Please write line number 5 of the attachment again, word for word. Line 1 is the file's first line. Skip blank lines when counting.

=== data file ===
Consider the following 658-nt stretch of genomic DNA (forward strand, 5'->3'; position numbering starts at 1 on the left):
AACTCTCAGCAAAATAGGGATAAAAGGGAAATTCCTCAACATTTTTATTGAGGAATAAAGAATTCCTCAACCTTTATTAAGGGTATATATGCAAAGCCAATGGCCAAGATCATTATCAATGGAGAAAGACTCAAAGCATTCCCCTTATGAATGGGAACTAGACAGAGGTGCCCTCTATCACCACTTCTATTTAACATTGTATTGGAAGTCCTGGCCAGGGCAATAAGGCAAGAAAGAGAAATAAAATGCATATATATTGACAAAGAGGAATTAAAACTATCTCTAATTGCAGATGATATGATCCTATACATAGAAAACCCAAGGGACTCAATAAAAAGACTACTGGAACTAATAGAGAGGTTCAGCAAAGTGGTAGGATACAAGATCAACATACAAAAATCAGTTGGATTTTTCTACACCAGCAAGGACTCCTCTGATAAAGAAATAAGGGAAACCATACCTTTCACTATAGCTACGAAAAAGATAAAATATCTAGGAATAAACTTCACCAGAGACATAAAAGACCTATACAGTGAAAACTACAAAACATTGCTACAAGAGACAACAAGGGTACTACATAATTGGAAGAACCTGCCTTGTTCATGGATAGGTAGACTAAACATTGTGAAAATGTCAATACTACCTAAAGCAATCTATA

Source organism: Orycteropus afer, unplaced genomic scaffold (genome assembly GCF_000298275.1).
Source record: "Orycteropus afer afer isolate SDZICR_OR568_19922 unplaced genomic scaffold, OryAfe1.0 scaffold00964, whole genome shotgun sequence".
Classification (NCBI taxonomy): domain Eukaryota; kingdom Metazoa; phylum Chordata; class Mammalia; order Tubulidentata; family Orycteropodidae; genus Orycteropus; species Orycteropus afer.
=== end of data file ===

Classification (NCBI taxonomy): domain Eukaryota; kingdom Metazoa; phylum Chordata; class Mammalia; order Tubulidentata; family Orycteropodidae; genus Orycteropus; species Orycteropus afer.